Response to Berkeley robbery leads to questions regarding police militarization

David Yee/Courtesy

Related Posts

Police use of special units in camouflage uniforms and an armored vehicle while in search of an alleged armed robber in a residential area July 27 has led some to question whether the response was appropriate.

According to Berkeley Police Department Chief Michael Meehan, police received reports of an armed robbery — at Wash & Shop Laundromat on Sacramento Street — by a young male who had brandished a revolver, demanded cash, thrown the owner to the ground and run into the nearby residential area.

In response, BPD sent in a special response team, which requested a search dog from Oakland Police Department and an armored van from Alameda Police Department in order to set up a perimeter and pursue the suspect. After about five hours of searching, police were unable to locate the suspect.

George Lippman, chair of the city’s Peace and Justice Commission, questioned why camouflage was used in Berkeley’s urban setting.

“If it doesn’t help you fit into the urban setting,” Lippman said, “is it perhaps a psychological tactic specifically intimidating? Is it intimidating to the subject of the manhunt? Is it intimidating to the entire neighborhood?”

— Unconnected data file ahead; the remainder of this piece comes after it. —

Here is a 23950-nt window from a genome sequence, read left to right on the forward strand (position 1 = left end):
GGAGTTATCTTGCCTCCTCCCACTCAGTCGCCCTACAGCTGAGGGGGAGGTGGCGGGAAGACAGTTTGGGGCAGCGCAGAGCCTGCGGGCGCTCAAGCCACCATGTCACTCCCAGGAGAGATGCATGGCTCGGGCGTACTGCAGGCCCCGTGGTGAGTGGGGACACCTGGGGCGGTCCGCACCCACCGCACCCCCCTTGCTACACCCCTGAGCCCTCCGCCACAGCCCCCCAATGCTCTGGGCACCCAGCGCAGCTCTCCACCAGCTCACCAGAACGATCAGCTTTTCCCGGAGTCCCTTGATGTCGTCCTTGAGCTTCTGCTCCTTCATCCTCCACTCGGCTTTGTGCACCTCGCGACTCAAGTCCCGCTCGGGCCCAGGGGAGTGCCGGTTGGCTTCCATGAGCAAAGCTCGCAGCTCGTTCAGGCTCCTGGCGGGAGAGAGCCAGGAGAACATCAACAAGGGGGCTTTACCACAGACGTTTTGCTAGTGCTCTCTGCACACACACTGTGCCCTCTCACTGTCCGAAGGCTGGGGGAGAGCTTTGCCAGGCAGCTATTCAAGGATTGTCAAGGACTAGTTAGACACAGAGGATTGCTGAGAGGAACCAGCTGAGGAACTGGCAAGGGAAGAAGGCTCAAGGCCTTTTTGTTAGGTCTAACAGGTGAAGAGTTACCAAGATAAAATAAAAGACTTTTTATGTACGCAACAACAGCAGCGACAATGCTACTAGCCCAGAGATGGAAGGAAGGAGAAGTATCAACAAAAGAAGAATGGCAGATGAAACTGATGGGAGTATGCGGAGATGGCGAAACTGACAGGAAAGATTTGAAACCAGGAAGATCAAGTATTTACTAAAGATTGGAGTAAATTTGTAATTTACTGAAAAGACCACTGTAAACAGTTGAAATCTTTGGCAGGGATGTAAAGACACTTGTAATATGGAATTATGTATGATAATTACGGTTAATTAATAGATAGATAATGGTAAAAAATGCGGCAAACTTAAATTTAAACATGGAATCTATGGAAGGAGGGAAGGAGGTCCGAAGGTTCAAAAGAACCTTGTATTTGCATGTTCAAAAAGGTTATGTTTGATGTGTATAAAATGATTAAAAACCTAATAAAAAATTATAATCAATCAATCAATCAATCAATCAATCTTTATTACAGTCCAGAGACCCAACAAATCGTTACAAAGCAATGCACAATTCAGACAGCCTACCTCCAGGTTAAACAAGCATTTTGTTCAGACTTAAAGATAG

The response to the laundromat robbery was discussed as part of a city Police Review Commission meeting Wednesday, but Meehan did not yet have a full report from his staff.

Berkeley City Councilmember Jesse Arreguin sent a letter Wednesday to Meehan and Interim City Manager Dee Williams-Ridley expressing concerns he shared with his constituents about “the nature and scale of the police response.”

Meehan explained Friday that the suspect posed a “particular danger,” given that he allegedly had a gun, demonstrated violence by throwing the laundromat’s owner to the ground, was in a residential area and was reportedly on a rooftop. The heightened threat necessitated the use of the special response team, Meehan said.

“It’s important to keep in mind that armed robbery is very serious and poses a great danger to the people in the laundromat and to the people nearby,” said Justin McCrary, a UC Berkeley School of Law professor, who has written about the effects of police on crime.

City Council has often discussed police militarization over the last few years, and this subject has been “something we’ve specifically spoken out against in the past,” Arreguin said.

Outcry from the mayor, City Council and some Berkeley residents halted a 2012 attempt by BPD to apply for federal funding to purchase an armored vehicle. Additionally, after Black Lives Matter protesters in December were met with the use of tear gas and rubber bullets, critiques regarding militarization and use of force followed.

McCrary, however, said that if police had under-responded or underestimated the threat of the armed robber, they would have been criticized for their inaction.

“For myself and probably for most people, I don’t really care whether you’re wearing military fatigues or black pants,” McCrary said. “What I really care about is whether police are trying to take care of the community and help people get along with their lives.”

Contact Ethan Walker at [email protected] and follow him on Twitter at @ethannwalker.